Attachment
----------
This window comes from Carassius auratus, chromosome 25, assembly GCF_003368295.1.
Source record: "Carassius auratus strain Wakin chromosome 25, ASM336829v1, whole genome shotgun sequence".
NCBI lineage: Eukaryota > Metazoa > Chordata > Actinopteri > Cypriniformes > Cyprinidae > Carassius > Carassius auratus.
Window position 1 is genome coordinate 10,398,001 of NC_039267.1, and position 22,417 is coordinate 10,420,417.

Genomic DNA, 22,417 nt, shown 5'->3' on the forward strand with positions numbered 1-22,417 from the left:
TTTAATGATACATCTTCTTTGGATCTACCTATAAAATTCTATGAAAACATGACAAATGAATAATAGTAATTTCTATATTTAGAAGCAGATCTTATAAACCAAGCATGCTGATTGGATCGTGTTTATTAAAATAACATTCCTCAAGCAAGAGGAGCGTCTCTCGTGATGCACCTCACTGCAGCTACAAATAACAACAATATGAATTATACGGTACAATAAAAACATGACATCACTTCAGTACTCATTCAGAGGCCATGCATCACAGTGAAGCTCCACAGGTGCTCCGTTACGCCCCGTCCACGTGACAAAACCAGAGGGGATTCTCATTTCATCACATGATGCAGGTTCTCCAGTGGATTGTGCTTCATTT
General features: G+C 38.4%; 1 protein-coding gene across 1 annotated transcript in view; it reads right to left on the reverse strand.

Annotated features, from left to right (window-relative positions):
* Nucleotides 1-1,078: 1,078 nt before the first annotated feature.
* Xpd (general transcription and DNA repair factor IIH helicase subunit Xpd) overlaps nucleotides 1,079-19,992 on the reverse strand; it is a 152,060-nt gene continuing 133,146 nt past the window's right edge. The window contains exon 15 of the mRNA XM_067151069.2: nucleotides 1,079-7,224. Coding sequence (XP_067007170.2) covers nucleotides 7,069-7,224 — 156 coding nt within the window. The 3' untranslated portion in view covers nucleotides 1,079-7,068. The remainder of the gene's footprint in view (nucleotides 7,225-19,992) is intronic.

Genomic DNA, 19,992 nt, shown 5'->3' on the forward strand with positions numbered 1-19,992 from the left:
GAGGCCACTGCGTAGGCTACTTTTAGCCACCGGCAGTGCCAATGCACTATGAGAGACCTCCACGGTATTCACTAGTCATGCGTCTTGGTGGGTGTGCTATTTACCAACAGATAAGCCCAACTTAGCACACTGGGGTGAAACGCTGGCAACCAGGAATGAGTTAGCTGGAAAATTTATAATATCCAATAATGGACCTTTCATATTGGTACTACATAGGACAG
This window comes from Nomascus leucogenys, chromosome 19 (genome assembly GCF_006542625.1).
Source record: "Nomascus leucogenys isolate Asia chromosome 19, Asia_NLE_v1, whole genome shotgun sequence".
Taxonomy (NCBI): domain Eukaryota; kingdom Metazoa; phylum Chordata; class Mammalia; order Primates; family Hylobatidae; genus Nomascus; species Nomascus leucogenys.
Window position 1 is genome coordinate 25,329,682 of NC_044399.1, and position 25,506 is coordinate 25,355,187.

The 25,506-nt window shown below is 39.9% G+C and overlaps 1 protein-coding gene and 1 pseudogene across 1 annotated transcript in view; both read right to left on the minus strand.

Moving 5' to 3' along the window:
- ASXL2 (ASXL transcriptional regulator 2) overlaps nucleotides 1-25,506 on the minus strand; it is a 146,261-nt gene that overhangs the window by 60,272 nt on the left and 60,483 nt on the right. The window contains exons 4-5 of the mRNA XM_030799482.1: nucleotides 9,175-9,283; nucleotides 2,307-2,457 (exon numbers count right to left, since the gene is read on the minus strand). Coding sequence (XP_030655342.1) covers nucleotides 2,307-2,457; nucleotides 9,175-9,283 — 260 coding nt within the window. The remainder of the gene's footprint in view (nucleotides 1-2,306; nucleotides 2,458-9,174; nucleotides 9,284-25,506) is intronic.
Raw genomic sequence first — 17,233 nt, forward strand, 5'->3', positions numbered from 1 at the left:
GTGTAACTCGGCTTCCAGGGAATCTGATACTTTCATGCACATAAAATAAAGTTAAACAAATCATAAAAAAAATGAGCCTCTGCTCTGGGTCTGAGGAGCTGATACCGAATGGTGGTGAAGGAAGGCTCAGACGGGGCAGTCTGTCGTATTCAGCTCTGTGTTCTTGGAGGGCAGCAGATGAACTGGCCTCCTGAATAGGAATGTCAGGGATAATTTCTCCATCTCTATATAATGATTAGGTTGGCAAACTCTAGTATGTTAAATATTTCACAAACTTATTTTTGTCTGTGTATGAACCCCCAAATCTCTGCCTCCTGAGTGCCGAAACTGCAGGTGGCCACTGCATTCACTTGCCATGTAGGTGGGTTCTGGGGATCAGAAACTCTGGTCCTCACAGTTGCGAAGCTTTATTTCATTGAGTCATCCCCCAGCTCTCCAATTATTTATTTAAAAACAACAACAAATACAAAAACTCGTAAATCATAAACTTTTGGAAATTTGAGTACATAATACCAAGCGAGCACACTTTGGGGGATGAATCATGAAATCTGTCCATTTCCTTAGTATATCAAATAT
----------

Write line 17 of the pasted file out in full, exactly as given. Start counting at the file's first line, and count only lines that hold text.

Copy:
The 25,506-nt window shown below is 39.9% G+C and overlaps 1 protein-coding gene and 1 pseudogene across 1 annotated transcript in view; both read right to left on the minus strand.